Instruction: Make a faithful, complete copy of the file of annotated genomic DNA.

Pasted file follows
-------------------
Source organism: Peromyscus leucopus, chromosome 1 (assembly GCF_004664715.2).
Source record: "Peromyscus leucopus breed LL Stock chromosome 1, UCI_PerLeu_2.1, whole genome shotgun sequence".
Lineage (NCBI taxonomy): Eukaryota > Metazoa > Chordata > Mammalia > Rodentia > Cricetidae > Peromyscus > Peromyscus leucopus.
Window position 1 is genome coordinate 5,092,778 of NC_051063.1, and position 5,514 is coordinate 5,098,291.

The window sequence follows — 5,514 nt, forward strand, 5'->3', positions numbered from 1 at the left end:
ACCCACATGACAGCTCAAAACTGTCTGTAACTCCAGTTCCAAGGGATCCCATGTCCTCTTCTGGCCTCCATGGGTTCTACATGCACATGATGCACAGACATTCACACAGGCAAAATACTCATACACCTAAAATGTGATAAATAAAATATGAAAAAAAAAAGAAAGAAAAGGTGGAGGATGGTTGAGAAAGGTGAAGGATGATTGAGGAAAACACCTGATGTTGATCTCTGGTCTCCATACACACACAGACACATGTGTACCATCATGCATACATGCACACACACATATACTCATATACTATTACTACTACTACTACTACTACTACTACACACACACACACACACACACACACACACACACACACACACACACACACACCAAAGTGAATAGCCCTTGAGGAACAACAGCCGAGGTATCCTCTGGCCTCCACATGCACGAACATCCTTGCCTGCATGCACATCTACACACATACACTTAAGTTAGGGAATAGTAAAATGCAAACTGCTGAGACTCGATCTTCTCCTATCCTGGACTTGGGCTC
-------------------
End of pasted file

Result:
Source organism: Peromyscus leucopus, chromosome 1 (assembly GCF_004664715.2).
Source record: "Peromyscus leucopus breed LL Stock chromosome 1, UCI_PerLeu_2.1, whole genome shotgun sequence".
Lineage (NCBI taxonomy): Eukaryota > Metazoa > Chordata > Mammalia > Rodentia > Cricetidae > Peromyscus > Peromyscus leucopus.
Window position 1 is genome coordinate 5,092,778 of NC_051063.1, and position 5,514 is coordinate 5,098,291.

The window sequence follows — 5,514 nt, forward strand, 5'->3', positions numbered from 1 at the left end:
ACCCACATGACAGCTCAAAACTGTCTGTAACTCCAGTTCCAAGGGATCCCATGTCCTCTTCTGGCCTCCATGGGTTCTACATGCACATGATGCACAGACATTCACACAGGCAAAATACTCATACACCTAAAATGTGATAAATAAAATATGAAAAAAAAAAGAAAGAAAAGGTGGAGGATGGTTGAGAAAGGTGAAGGATGATTGAGGAAAACACCTGATGTTGATCTCTGGTCTCCATACACACACAGACACATGTGTACCATCATGCATACATGCACACACACATATACTCATATACTATTACTACTACTACTACTACTACTACTACACACACACACACACACACACACACACACACACACACACACACACACACACCAAAGTGAATAGCCCTTGAGGAACAACAGCCGAGGTATCCTCTGGCCTCCACATGCACGAACATCCTTGCCTGCATGCACATCTACACACATACACTTAAGTTAGGGAATAGTAAAATGCAAACTGCTGAGACTCGATCTTCTCCTATCCTGGACTTGGGCTC